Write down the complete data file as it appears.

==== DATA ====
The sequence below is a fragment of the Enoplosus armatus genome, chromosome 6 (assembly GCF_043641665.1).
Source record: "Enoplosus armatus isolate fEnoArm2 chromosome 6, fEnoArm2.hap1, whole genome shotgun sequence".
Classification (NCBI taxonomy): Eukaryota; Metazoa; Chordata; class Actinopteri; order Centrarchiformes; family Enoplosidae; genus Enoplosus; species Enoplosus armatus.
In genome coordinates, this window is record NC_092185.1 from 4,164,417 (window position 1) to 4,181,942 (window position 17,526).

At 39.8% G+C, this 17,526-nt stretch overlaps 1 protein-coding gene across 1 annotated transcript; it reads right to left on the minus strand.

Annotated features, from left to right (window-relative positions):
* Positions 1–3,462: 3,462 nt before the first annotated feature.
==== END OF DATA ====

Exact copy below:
The sequence below is a fragment of the Enoplosus armatus genome, chromosome 6 (assembly GCF_043641665.1).
Source record: "Enoplosus armatus isolate fEnoArm2 chromosome 6, fEnoArm2.hap1, whole genome shotgun sequence".
Classification (NCBI taxonomy): Eukaryota; Metazoa; Chordata; class Actinopteri; order Centrarchiformes; family Enoplosidae; genus Enoplosus; species Enoplosus armatus.
In genome coordinates, this window is record NC_092185.1 from 4,164,417 (window position 1) to 4,181,942 (window position 17,526).

At 39.8% G+C, this 17,526-nt stretch overlaps 1 protein-coding gene across 1 annotated transcript; it reads right to left on the minus strand.

Annotated features, from left to right (window-relative positions):
* Positions 1–3,462: 3,462 nt before the first annotated feature.